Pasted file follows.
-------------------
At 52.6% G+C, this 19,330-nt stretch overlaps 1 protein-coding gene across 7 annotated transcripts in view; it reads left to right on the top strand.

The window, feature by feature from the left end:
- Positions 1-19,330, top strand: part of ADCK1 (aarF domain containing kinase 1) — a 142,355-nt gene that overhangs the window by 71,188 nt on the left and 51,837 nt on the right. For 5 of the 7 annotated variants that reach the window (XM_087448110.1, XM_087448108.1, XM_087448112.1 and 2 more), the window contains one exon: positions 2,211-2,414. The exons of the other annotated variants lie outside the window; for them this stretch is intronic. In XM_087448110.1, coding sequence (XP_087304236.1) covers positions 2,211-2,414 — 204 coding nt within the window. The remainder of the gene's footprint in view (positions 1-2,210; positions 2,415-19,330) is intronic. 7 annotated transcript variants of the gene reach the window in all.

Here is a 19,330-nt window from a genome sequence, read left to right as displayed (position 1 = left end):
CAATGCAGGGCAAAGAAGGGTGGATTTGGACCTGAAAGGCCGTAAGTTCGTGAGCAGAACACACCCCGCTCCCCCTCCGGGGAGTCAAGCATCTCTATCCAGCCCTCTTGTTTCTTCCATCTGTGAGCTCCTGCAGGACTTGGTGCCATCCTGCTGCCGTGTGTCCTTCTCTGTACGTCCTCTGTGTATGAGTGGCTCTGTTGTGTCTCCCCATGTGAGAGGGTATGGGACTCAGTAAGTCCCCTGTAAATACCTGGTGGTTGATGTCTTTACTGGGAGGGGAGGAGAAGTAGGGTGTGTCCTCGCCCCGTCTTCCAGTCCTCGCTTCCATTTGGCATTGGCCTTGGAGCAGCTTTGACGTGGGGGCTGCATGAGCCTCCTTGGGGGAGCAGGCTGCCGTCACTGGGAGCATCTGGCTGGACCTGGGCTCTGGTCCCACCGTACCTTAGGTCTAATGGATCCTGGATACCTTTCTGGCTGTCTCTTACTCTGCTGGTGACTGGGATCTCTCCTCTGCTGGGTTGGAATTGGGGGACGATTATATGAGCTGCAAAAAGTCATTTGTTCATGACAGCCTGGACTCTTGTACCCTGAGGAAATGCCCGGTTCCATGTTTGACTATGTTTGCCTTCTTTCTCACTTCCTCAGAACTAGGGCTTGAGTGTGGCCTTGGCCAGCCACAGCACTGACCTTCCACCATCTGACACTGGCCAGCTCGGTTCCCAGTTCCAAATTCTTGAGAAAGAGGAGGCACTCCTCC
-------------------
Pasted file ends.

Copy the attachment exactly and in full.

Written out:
At 52.6% G+C, this 19,330-nt stretch overlaps 1 protein-coding gene across 7 annotated transcripts in view; it reads left to right on the top strand.

The window, feature by feature from the left end:
- Positions 1-19,330, top strand: part of ADCK1 (aarF domain containing kinase 1) — a 142,355-nt gene that overhangs the window by 71,188 nt on the left and 51,837 nt on the right. For 5 of the 7 annotated variants that reach the window (XM_087448110.1, XM_087448108.1, XM_087448112.1 and 2 more), the window contains one exon: positions 2,211-2,414. The exons of the other annotated variants lie outside the window; for them this stretch is intronic. In XM_087448110.1, coding sequence (XP_087304236.1) covers positions 2,211-2,414 — 204 coding nt within the window. The remainder of the gene's footprint in view (positions 1-2,210; positions 2,415-19,330) is intronic. 7 annotated transcript variants of the gene reach the window in all.

Here is a 19,330-nt window from a genome sequence, read left to right as displayed (position 1 = left end):
CAATGCAGGGCAAAGAAGGGTGGATTTGGACCTGAAAGGCCGTAAGTTCGTGAGCAGAACACACCCCGCTCCCCCTCCGGGGAGTCAAGCATCTCTATCCAGCCCTCTTGTTTCTTCCATCTGTGAGCTCCTGCAGGACTTGGTGCCATCCTGCTGCCGTGTGTCCTTCTCTGTACGTCCTCTGTGTATGAGTGGCTCTGTTGTGTCTCCCCATGTGAGAGGGTATGGGACTCAGTAAGTCCCCTGTAAATACCTGGTGGTTGATGTCTTTACTGGGAGGGGAGGAGAAGTAGGGTGTGTCCTCGCCCCGTCTTCCAGTCCTCGCTTCCATTTGGCATTGGCCTTGGAGCAGCTTTGACGTGGGGGCTGCATGAGCCTCCTTGGGGGAGCAGGCTGCCGTCACTGGGAGCATCTGGCTGGACCTGGGCTCTGGTCCCACCGTACCTTAGGTCTAATGGATCCTGGATACCTTTCTGGCTGTCTCTTACTCTGCTGGTGACTGGGATCTCTCCTCTGCTGGGTTGGAATTGGGGGACGATTATATGAGCTGCAAAAAGTCATTTGTTCATGACAGCCTGGACTCTTGTACCCTGAGGAAATGCCCGGTTCCATGTTTGACTATGTTTGCCTTCTTTCTCACTTCCTCAGAACTAGGGCTTGAGTGTGGCCTTGGCCAGCCACAGCACTGACCTTCCACCATCTGACACTGGCCAGCTCGGTTCCCAGTTCCAAATTCTTGAGAAAGAGGAGGCACTCCTCC